On June 12, the Salt Lake Tribune Editorial Board published a piece about the ongoing license renewal process for the White Mesa Mill, a uranium processing facility located near Blanding that is owned by our company, Energy Fuels based in Lakewood, Colo. Unfortunately, the editorial made a number of inaccurate statements about how our mill is regulated. Therefore, we feel we need to respond in order to correct the record.

The White Mesa Mill has been responsibly producing natural uranium product for almost 40 years. Uranium, of course, is the fuel for clean, carbon-free nuclear energy that today provides 20 percent of all electricity – and 60 percent of the clean, non-emitting electricity — in the U.S.

Despite the claims of activists – and now the Tribune — the mill is heavily regulated by an array of Utah and federal government agencies, staffed by scientists, engineers and other professionals. The standards that apply to the facility, including standards for air emissions and radioactivity, are extraordinarily stringent, and the mill operates in compliance with every applicable law, rule and regulation, all of which are strictly enforced by those agencies. We can say with confidence that the Mill is safe to the public, our employees and the environment. There is no evidence that groundwater has been impacted by the mill's tailings cells, or that any nearby residents have been adversely impacted by the mill's operations. And, as the largest private employer in San Juan County, the mill is a good source of local jobs, including jobs for Native Americans, who typically form a majority of our work force. The mill is also an important source of tax revenues used for schools, hospitals and other infrastructure.

For these reasons, Energy Fuels, our employees, and many of the residents of Blanding and the surrounding areas are extremely proud of the White Mesa Mill, and the many benefits it provides to the region and the United States.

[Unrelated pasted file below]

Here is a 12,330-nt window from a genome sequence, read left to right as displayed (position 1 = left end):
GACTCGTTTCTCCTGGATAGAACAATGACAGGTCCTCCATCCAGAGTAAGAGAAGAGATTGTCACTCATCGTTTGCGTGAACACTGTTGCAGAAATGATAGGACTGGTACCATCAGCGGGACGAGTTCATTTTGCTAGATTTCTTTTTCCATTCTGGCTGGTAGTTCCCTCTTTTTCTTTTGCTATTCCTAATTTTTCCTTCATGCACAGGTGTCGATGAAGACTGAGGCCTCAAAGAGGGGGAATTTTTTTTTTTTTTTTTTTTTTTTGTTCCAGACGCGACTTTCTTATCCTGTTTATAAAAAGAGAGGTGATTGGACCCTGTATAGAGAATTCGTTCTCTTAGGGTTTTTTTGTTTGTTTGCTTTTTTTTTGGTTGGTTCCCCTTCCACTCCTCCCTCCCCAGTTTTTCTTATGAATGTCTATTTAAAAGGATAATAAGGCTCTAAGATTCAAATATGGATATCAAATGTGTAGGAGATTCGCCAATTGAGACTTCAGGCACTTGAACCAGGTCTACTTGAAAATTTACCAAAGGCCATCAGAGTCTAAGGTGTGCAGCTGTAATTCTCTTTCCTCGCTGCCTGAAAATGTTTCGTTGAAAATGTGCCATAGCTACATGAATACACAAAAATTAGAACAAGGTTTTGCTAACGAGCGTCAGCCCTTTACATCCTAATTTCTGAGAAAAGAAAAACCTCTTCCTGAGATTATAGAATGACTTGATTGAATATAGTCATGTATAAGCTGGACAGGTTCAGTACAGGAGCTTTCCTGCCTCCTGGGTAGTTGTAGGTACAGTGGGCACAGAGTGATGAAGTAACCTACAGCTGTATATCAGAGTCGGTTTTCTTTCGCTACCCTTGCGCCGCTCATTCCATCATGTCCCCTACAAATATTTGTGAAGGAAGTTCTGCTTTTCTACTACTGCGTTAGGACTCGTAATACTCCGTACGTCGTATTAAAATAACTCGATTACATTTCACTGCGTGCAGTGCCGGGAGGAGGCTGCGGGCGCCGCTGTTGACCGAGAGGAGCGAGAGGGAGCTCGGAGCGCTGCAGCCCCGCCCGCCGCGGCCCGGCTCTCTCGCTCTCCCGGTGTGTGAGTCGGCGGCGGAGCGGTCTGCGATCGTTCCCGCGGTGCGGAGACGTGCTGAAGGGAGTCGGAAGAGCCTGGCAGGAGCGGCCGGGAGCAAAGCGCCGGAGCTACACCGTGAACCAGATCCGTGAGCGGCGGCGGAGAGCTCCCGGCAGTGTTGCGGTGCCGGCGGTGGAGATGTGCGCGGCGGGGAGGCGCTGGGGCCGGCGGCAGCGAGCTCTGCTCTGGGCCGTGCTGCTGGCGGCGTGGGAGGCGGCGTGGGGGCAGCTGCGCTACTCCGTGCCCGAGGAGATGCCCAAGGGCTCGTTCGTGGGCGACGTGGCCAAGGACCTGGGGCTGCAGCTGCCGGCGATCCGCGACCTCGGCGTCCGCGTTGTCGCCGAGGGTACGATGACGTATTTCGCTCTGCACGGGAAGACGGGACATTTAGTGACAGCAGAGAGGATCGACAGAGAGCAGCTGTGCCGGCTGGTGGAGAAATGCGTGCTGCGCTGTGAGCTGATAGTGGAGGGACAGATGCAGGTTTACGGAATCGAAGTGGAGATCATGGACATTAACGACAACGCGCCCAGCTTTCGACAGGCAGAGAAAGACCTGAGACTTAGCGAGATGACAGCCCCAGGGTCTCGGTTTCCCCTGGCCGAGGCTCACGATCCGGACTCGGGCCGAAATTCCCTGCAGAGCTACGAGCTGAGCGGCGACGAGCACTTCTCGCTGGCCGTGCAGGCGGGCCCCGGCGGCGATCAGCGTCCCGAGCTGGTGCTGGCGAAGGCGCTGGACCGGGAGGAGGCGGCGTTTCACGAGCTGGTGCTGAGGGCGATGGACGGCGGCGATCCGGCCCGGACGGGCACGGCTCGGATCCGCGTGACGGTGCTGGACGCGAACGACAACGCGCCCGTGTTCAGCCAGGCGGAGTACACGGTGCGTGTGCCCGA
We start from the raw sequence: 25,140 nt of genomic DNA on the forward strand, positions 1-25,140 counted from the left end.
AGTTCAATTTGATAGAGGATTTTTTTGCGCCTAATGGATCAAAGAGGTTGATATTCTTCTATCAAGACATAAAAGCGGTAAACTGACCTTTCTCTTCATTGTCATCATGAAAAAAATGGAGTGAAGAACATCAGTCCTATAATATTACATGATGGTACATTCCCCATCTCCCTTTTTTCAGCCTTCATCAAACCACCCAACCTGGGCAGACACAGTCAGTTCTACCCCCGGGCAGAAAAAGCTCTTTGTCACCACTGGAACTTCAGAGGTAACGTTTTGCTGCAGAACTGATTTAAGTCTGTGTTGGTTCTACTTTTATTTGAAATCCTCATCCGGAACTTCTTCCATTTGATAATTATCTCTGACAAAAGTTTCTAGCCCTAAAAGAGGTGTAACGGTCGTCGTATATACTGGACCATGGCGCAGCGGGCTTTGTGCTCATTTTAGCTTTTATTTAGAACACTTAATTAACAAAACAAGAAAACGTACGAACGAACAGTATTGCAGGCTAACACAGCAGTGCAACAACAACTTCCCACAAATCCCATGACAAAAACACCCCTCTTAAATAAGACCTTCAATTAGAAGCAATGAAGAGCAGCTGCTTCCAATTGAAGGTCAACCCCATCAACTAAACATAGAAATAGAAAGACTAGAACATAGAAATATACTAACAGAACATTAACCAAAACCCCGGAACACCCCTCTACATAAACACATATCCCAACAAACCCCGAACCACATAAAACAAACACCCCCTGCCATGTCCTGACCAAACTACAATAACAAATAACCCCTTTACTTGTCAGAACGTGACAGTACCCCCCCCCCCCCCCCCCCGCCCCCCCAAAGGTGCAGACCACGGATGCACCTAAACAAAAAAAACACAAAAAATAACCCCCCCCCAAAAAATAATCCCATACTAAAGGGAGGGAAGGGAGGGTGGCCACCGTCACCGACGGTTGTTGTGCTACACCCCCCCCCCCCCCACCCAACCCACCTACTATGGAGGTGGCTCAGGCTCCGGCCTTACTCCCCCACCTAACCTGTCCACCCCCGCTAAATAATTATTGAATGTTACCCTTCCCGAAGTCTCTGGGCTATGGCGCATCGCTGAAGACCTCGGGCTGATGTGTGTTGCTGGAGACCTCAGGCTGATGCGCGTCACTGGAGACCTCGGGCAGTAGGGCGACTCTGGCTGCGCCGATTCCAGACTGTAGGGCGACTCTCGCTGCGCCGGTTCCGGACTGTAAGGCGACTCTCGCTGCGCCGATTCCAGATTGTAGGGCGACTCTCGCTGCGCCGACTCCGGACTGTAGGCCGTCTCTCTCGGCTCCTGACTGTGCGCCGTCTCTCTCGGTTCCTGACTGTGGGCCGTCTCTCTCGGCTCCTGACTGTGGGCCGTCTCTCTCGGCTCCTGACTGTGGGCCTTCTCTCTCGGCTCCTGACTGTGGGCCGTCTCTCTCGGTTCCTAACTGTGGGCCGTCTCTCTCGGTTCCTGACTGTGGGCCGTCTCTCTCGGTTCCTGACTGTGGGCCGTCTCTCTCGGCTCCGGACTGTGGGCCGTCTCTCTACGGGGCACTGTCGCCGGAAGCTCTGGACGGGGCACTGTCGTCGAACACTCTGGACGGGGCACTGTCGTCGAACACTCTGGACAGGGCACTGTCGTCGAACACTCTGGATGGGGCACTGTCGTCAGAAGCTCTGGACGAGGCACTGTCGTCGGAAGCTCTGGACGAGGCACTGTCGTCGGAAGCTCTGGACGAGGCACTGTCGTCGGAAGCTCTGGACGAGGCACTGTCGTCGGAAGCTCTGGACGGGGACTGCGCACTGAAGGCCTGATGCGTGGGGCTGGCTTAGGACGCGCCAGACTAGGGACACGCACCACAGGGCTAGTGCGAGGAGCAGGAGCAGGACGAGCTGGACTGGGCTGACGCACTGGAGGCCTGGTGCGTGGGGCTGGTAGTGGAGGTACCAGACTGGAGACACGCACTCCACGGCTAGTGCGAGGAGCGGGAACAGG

We need to also specifically address one item the Tribune implies repeatedly in its editorial: that the Mill has been operating without a valid license since 2007. This is something the activists have recently been saying – and it's untrue. Under applicable federal and state rules, the mill's license is in "timely renewal," which means that the existing 2007 license continues in full force and effect during the renewal process. Maintaining the existing license in effect during the renewal process gives the state time to thoroughly review the proposed license in order to ensure that it satisfies all applicable laws and regulations and is fully protective of public health, safety and the environment. During the renewal process, the mill is required to be in compliance with all current laws and regulations. Therefore, the existing license has been amended and updated by the state several times, including the addition of increased monitoring requirements, to ensure that it remains current and protective.

The activists – and now the Tribune — also suggest that our "alternate feed material" business should be a concern. This is also unfounded. When we process alternate feed materials, we are simply processing materials that are not generated from a mine, but which contain recoverable quantities of natural uranium. In other words, we are recycling unusable materials into a clean energy fuel. Each alternate feed material requires a license amendment, which is only issued by the state if the processing of the material will be performed in accordance with all safety, health and environmental laws and regulations. The mill has received approvals to recycle about 20 different sources of alternate feed materials over the past 20-plus years and is well-equipped to safely perform this recycling service.

Finally, questions have been raised about notifications to the Ute Mountain Ute Tribe in the unlikely event of an emergency. As with all industrial facilities, the mill has a detailed emergency response plan that ensures prompt notification to the authorities responsible for centralized communication with local populations. That said, we are willing to discuss additional notification arrangements with Tribal authorities.

From good local jobs to fueling clean domestic energy, the White Mesa Mill is a valuable asset to the local community — and the United States. We are extremely proud to responsibly own and operate such a beneficial facility.

Mark Chalmers is the chief operating officer of Energy Fuels Resources.